I have to say it happened more quickly than I expected. Sure, it took about 6 months, but I thought it would be years before we'd find a town good enough to call home after 9 years in the best city in the world.
But we did it! And that place is: Asheville, North Carolina.
This may not come as a shock, either to new friends on this web site due to my post about mountains, or to old friends in NYC who over the past couple years got quite an earful from Justin and I about the charms of Asheville. But frankly, it has come as quite a surprise to me - that I could feel this comfortable and stimulated in such a small city.
So what's so great about Asheville?
- It's freaking gorgeous. In the midst of the Blue Ridge Mountains, everywhere you turn you are presented with a stunning view of layered, blue, rolling mountains. There are two rivers. The plant life is lush and green. It's real pretty.
- The weather is great. Being in the south, it's nice and warm; but being in the mountains, it doesn't get scorched like other NC and SC locations. 40s in January, 80s in July. One or two short-lived snowfalls per winter. Perfection.
- Tourism. I suppose you can view tourism as a good thing or a bad thing, but in Asheville it's one of the only industries (and has been historically). And it ensures that there are lots of great things to eat and drink, and fun things to do. Which brings me to...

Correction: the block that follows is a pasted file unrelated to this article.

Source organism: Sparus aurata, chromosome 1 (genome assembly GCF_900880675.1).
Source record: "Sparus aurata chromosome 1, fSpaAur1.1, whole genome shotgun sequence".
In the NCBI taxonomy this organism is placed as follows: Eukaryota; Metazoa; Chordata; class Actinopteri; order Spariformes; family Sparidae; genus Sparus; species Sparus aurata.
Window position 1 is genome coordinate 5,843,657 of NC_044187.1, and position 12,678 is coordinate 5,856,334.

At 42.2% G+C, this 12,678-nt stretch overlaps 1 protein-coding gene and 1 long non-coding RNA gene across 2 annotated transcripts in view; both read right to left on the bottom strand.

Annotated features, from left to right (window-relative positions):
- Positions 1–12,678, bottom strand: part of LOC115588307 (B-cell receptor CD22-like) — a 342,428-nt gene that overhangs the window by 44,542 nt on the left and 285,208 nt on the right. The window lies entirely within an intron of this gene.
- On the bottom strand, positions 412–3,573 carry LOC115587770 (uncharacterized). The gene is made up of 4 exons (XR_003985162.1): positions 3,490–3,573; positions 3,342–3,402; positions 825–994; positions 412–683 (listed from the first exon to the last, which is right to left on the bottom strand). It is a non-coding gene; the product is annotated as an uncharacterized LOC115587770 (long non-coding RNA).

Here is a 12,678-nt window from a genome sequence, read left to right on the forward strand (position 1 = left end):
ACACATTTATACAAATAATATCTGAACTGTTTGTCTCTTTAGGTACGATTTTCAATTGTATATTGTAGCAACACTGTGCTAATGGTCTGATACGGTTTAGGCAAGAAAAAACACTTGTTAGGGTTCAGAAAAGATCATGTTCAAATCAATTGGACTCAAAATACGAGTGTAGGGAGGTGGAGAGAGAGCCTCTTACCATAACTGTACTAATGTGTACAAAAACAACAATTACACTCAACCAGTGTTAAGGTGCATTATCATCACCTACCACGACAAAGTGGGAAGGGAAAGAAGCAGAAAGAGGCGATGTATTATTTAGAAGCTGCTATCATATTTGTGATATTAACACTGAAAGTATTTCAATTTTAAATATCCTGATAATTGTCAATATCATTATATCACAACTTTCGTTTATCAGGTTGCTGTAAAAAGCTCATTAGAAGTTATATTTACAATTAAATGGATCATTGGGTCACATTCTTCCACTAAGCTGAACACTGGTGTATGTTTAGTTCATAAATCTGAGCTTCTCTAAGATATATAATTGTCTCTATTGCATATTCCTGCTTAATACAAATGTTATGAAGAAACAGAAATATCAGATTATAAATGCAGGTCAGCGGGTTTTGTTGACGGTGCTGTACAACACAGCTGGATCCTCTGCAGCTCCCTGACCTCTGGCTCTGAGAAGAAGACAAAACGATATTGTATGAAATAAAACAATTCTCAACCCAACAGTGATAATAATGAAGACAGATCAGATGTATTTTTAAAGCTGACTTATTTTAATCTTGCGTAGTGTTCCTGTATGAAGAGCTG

- Food. For such a tiny town, this place boasts a lot of great restaurants. The farm-to-table scene is very active, and there are bunches of tailgate markets. All around, Asheville folks are serious about their food.
- Beer. With 10 craft breweries and a population of only around 80,000, Asheville has the most breweries per capita in the country.
- Downtown. Nothing makes me sadder than an empty, boring downtown area. Luckily, downtown Asheville is a thriving, energetic, fun, and historic place.
- Craft/Art. I love craft, and so does Asheville. The area has a long and rich Appalachian craft history, and is full of galleries. It's also a stone's throw from the amazing Penland.
So far, the only real downside that I've experienced or even heard about is the job market. Tourism and medical care are big here; other than that, there aren't many jobs, and the jobs that exist pay very little. After being here for a couple months and applying for dozens of jobs, then getting either no response or offers of little over minimum wage, I was starting to think we wouldn't be able to stay here. Fortunately, I recently landed a great grant writing gig for a local non-profit. So now I feel like I'm being paid to live here! It's amazing how regular income can affect your opinion of a place.
There is so much more to say about moving here, especially about change in lifestyle - but I will save that for another post. For now, I'll leave you with some images of Asheville - on Google